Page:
Swimsuits for Exercise

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When you head to the water for a workout, you need a suit that works as hard as you do. Suits that create excess drag, rub you the wrong way, fail to support or slip off when you're sprinting 50 meters can mean workout disaster. The type of swimsuit you choose depends mostly on what type of water exercise you do and whether you're spending more time in the water or on dry land.

Lap Swimming

Women who swim laps are best off with a one-piece. The suit is streamlined and won't create excess drag that slows you down. A racer-back suit provides the greatest range of motion for your shoulders, and you can be sure the straps won't fall down midlap. Men should stick to streamlined suits for lap swimming as well -- baggy trunks create drag. Streamlined suits come in varying lengths; the one you choose is really a matter of preference. Briefs, boxer-style and board-length are all options.

Competitive Suits

Men and women have the option of wearing full-on body suits that cover your legs and torso to create a streamlined shape in the water. These "championship" suits are usually reserved for major competitions. They are made from compressive performance fabric, which creates maximizes your efficiency in the water.

On the Beach and Water Aerobics

If you're more likely to hit a game of beach volleyball or go for a run on packed sand, swimsuit drag isn't a concern. A two-piece suit consisting of a crop top or full tank and boy shorts or briefs works well for women, as do most supportive one-pieces. Board shorts or baggy swim trunks are fine choices when men exercise on land. For women who prefer water aerobics, a scoop-back one-piece or bikini that features wide straps and bra cups will support jumping and twisting movements.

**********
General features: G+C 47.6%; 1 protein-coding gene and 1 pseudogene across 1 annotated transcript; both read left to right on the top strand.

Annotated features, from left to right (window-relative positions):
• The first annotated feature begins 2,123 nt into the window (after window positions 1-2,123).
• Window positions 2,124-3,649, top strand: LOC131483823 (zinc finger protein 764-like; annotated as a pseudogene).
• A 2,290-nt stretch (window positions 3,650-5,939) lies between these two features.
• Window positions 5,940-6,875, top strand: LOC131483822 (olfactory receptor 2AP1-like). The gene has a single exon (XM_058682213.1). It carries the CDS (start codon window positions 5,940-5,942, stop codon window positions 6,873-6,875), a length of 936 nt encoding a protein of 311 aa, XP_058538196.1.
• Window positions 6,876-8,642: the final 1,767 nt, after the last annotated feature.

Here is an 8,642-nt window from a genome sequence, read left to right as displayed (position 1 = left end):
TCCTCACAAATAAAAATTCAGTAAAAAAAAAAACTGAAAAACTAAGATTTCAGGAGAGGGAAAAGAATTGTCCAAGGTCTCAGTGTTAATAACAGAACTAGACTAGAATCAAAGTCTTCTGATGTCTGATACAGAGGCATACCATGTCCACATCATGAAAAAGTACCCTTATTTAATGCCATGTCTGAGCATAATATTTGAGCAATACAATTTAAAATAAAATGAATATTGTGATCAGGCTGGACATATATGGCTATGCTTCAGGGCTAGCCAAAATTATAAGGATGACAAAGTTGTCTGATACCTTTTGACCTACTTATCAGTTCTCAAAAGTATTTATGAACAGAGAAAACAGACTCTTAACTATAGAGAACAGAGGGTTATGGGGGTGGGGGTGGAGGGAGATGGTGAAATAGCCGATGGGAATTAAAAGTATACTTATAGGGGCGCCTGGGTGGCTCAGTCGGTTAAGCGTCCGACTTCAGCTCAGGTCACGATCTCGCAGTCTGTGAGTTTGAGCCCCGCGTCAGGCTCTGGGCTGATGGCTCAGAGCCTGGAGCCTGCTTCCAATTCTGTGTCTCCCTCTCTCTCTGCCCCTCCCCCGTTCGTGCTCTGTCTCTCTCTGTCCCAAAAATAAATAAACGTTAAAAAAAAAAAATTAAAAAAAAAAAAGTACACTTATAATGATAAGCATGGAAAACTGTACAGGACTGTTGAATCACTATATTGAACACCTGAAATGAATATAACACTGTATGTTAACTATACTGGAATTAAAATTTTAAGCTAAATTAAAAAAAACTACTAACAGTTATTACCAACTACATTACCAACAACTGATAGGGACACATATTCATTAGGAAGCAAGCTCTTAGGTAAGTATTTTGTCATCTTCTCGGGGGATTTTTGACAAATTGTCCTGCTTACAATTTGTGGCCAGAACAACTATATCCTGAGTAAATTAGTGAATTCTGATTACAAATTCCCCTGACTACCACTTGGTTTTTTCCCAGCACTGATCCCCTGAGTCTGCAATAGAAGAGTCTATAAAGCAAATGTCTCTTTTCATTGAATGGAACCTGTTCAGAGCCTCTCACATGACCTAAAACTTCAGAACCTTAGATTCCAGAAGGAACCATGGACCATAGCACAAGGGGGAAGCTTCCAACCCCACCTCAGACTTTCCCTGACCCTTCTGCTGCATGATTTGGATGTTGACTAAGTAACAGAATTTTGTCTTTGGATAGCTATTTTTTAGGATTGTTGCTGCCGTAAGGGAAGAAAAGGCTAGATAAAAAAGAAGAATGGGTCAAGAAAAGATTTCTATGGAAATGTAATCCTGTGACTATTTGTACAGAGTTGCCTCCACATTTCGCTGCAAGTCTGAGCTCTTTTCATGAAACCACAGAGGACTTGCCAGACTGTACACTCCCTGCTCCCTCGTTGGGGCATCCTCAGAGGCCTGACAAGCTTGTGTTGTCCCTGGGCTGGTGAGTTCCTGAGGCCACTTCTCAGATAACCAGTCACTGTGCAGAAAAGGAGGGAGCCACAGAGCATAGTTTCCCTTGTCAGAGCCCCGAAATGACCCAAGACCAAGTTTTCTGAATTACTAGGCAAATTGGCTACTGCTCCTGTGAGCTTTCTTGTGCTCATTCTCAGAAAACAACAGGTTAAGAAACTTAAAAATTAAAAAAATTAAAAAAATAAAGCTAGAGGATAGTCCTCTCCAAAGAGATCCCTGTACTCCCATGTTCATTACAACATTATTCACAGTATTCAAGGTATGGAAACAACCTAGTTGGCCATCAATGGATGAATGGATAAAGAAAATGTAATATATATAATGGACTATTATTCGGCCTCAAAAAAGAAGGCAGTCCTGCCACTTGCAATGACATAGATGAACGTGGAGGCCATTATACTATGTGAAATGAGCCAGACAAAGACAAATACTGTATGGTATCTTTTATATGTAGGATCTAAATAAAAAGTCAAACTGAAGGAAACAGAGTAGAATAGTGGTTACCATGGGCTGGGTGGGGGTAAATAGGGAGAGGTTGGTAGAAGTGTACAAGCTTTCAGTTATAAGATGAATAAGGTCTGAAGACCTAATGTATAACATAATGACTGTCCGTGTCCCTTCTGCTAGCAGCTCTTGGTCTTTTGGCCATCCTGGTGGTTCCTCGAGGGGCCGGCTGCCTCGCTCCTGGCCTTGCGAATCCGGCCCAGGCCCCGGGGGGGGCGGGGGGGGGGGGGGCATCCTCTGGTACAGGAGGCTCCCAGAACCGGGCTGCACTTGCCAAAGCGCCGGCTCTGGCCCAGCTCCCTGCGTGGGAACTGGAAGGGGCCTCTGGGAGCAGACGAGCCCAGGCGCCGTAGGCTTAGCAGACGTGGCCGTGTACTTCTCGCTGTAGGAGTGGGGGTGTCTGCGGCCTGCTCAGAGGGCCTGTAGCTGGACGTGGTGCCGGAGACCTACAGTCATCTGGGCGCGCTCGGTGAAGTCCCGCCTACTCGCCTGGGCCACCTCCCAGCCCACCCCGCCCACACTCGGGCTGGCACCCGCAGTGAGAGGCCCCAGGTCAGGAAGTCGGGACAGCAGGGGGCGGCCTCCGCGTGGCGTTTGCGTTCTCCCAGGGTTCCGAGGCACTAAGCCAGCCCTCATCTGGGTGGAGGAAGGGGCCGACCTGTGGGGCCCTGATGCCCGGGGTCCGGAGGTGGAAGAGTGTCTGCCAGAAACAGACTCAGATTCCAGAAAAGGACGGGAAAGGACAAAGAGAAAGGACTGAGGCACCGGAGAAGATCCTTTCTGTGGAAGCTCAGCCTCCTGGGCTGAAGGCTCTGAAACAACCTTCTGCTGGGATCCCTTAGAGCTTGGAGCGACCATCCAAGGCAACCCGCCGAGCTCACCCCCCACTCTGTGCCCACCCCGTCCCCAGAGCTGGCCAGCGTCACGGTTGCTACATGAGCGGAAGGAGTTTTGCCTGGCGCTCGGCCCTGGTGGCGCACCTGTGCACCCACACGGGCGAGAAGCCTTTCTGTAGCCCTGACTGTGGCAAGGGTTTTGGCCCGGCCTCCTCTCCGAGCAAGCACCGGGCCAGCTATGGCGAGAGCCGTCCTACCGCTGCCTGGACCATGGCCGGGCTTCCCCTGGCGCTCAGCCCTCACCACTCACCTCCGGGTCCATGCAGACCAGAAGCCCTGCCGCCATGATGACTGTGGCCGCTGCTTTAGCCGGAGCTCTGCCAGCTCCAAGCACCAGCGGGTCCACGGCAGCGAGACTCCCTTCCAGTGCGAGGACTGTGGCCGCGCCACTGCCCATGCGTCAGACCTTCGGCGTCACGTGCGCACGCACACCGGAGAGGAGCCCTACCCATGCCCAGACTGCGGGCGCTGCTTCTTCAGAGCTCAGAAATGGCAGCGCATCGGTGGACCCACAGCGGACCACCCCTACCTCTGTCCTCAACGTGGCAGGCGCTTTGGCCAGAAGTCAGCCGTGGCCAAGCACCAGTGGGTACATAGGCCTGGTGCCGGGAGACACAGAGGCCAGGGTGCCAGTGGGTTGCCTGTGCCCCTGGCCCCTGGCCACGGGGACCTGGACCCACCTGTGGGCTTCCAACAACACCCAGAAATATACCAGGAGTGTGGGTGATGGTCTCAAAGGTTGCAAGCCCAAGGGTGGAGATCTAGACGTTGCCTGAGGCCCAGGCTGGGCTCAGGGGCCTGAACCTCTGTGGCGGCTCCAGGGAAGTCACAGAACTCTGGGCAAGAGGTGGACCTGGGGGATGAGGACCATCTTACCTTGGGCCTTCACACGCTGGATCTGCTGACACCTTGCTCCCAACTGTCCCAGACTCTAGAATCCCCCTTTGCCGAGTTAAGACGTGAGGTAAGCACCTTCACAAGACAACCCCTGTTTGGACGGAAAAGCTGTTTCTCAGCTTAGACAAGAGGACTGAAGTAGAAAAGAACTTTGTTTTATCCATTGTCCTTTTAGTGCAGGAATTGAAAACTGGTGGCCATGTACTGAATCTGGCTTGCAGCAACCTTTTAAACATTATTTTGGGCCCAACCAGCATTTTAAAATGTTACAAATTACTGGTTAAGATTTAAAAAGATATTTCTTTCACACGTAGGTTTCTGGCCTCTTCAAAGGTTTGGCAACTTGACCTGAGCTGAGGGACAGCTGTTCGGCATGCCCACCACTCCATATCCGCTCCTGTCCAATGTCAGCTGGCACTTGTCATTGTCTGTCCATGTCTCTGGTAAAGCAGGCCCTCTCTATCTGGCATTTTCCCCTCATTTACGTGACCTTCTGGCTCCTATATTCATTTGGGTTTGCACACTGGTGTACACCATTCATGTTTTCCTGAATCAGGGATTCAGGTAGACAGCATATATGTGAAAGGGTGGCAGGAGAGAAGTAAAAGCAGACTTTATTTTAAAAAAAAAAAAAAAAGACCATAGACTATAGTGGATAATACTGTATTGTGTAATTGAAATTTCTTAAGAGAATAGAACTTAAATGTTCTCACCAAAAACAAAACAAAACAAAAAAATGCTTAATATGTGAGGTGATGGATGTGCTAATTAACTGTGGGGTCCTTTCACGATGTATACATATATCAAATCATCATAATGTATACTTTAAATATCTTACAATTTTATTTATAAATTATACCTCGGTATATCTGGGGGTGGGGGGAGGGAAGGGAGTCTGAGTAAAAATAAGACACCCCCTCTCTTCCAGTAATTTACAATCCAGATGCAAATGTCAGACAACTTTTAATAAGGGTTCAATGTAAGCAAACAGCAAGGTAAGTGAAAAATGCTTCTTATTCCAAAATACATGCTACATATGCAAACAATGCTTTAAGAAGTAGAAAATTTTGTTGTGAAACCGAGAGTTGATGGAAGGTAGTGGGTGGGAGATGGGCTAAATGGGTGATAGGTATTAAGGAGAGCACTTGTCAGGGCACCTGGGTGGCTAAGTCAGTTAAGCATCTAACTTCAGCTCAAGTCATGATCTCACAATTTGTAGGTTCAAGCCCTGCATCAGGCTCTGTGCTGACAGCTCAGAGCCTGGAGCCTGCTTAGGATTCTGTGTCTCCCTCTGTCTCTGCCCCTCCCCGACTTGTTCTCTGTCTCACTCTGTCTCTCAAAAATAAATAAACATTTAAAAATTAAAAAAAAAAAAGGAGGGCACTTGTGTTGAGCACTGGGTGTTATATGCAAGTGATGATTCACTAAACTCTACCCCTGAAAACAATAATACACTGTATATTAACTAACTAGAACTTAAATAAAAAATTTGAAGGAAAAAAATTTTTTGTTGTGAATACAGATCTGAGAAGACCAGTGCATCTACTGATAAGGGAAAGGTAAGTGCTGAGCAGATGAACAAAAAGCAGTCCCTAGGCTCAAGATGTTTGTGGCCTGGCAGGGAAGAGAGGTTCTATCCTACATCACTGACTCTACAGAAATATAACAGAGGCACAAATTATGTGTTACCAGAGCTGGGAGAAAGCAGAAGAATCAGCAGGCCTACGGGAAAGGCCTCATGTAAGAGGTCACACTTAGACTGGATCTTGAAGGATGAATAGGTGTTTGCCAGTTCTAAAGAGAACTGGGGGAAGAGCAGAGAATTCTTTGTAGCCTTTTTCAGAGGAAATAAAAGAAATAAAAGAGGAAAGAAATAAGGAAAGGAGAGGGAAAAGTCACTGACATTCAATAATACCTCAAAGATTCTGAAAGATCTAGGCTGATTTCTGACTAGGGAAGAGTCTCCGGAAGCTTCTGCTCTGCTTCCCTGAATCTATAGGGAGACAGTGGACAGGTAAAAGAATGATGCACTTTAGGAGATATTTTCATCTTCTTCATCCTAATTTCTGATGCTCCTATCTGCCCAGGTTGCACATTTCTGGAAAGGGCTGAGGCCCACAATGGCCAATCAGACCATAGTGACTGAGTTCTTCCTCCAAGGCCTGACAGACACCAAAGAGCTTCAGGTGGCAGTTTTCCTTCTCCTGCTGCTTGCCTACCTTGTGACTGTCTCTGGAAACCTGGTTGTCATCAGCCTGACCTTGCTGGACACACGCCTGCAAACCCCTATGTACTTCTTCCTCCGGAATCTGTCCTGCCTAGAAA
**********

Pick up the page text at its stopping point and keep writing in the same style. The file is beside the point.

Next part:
Fit and Physique

Your primary concern may be function, but you still want to look good in your suit. Women with short torsos should try a halter-top bikini with hipster bottoms to provide the illusion of length, while long-torso women do best with high-cut legs to give the appearance of longer legs. Pear-shaped women minimize heavier hips and thighs with dark bottoms, while women with a larger midsection may prefer to stick to one-piece models in a dark color. Fit is also important when it comes to swimsuit performance during exercise. If the straps of your suit dig into your shoulders, you probably need a larger size. A suit in which the fabric buckles at your torso is likely too large. Men's suits should hug the waist, but not cut into the flesh. Fitted trunks are snug but not overly tight on the legs.

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